Australia Forms Task Force to Revive Wine Industry

Written by Camilla Jessen

Mar.11 - 2024 11:53 AM CET

World
Photo: Shutterstock.com
Photo: Shutterstock.com
In response to oversupply and economic challenges, Australia introduces a task force aimed at revitalizing the wine sector.

Trending Now

The Australian wine industry is getting a boost from the government through the creation of a task force aimed at "rebalancing supply, growing demand, and boosting regional tourism" to tackle the current issues of oversupply and economic strain.

Following discussions among agriculture ministers from the Commonwealth, states, and territories on Saturday (9 March), President Anthony Albanese's administration announced the establishment of a viticulture and wine sector working group. This group will include industry bodies like Wine Australia and Australian Grape & Wine, along with government representatives and other key stakeholders.

Their mission? To offer advice to agriculture ministers on overcoming the obstacles that wine growers face.

"We've been pushing for a united and collaborative effort to address the sector's challenges, and we're glad the ministers have agreed to set up this working group," stated Australian Grape & Wine CEO Lee McLean.

He mentioned that the organization had already presented several suggestions to the government to help balance the supply-demand equation and invigorate the tourism sector in wine-producing regions.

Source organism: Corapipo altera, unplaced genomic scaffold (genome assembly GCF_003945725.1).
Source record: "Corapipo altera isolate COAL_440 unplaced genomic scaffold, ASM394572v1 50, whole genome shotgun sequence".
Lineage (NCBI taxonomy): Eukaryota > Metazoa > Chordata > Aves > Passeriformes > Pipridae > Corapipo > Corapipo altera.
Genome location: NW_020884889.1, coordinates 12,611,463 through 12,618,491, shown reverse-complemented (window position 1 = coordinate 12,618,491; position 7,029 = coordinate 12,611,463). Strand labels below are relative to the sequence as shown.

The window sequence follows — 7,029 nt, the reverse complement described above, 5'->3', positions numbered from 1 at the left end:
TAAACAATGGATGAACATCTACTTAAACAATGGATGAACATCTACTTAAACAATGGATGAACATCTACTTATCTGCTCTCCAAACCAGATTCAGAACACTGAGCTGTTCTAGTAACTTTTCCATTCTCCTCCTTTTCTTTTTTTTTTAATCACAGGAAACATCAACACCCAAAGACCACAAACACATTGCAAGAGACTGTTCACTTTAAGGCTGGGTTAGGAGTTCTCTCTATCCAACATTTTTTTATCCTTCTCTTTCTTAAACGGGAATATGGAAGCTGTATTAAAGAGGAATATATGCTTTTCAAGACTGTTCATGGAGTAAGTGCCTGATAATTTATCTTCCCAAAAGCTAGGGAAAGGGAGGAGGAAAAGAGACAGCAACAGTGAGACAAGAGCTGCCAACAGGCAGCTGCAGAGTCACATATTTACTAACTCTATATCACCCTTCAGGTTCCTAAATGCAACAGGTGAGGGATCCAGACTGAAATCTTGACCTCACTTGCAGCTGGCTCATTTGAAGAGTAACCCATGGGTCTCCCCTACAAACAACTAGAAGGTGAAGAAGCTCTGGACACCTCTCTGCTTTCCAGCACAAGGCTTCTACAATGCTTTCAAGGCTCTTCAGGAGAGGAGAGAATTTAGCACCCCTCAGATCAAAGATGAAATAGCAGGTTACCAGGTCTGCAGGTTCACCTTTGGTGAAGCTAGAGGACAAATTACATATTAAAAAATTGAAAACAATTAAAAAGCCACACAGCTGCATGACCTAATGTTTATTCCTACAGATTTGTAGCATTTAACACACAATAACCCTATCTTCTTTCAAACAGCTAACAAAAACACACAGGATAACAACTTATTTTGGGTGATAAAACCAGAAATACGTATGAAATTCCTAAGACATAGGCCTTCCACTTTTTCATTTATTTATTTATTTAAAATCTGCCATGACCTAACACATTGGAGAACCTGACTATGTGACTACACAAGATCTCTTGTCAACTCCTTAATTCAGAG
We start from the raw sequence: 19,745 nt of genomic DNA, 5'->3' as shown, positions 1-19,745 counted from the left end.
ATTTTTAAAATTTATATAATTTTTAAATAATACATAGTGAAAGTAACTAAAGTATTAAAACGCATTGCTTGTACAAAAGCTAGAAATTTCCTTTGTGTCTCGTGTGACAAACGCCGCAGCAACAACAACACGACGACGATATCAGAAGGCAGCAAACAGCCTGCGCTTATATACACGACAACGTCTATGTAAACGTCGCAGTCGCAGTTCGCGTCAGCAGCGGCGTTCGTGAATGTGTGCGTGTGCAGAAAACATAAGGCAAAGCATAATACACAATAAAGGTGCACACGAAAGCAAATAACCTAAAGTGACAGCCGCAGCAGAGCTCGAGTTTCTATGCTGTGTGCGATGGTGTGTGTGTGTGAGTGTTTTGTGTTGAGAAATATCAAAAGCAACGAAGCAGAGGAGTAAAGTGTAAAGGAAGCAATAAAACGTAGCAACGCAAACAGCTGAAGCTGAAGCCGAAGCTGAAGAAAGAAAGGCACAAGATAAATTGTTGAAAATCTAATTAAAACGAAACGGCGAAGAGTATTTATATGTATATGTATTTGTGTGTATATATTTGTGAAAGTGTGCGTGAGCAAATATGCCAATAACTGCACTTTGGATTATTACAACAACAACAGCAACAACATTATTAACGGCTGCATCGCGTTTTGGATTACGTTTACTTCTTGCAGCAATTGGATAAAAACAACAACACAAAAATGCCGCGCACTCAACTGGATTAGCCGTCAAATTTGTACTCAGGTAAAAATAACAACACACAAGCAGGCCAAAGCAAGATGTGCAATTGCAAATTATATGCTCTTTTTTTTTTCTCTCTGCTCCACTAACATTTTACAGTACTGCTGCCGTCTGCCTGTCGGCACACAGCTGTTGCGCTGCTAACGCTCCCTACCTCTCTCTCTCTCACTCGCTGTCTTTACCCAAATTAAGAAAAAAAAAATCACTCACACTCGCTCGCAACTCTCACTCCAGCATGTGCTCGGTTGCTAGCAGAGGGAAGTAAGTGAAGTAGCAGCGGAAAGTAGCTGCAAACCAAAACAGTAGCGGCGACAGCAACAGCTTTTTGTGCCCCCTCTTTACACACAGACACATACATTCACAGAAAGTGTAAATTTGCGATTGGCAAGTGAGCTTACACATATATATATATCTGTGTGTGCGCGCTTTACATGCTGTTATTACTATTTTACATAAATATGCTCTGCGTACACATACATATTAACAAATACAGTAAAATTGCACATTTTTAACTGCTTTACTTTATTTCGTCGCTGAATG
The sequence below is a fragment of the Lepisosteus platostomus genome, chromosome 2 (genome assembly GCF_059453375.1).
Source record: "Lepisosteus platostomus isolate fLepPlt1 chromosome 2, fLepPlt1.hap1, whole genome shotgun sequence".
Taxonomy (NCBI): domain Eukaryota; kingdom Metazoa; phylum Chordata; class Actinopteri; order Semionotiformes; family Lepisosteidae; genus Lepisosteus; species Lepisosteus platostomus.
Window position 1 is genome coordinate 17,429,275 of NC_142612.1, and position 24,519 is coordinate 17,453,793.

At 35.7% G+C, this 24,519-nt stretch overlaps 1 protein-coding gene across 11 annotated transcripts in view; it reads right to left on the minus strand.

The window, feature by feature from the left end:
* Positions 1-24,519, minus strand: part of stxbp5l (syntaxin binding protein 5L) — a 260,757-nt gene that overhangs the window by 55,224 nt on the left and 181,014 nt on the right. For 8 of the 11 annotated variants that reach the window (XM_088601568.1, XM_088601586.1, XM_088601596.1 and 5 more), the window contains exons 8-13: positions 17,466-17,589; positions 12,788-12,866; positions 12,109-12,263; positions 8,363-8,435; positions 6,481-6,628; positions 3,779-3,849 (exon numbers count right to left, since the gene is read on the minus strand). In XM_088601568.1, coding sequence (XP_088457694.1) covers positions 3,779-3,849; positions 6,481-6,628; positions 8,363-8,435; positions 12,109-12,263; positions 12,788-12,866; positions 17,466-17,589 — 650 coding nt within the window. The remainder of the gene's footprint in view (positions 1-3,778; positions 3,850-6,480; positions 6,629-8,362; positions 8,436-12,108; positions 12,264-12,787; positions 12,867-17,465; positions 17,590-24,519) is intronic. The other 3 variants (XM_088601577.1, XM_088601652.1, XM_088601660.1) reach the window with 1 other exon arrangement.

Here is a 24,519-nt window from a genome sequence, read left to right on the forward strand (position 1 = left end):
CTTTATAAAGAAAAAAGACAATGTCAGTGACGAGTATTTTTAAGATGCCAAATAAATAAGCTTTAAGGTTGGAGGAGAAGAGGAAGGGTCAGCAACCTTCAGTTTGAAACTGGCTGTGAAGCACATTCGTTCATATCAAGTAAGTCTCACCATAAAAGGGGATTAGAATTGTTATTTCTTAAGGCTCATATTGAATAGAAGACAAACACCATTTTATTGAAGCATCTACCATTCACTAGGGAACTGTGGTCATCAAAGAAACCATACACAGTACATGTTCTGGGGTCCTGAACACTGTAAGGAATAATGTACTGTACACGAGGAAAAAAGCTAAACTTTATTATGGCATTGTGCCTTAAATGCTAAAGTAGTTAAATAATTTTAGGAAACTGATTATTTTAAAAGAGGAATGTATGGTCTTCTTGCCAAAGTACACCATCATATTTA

McLean also pointed out the significant financial strain in regions such as Riverland, Riverina, and the Murray Valley due to mismatched supply and demand.

"It's encouraging that the group will explore collaborative solutions to ease these pressures," he added.

The wine surplus issue was exacerbated by China imposing harsh tariffs on Australian wine in 2021, leading to ongoing difficulties. Although there's hope for a resolution to lift the tariffs soon, the Australian wine sector may still need time to recover from these prolonged disruptions.

The task force plans to visit areas heavily affected by the wine surplus and is expected to report its findings and recommendations by April 2024. By July, they aim to suggest strategies to agriculture ministers for enhancing the sector's sustainability and success.

McLean praised the establishment of the task force as evidence of a solid partnership between Australian Grape & Wine and the government.

"This collaborative effort will promote a constructive agenda that benefits the grape and wine industry," he remarked.

Most Read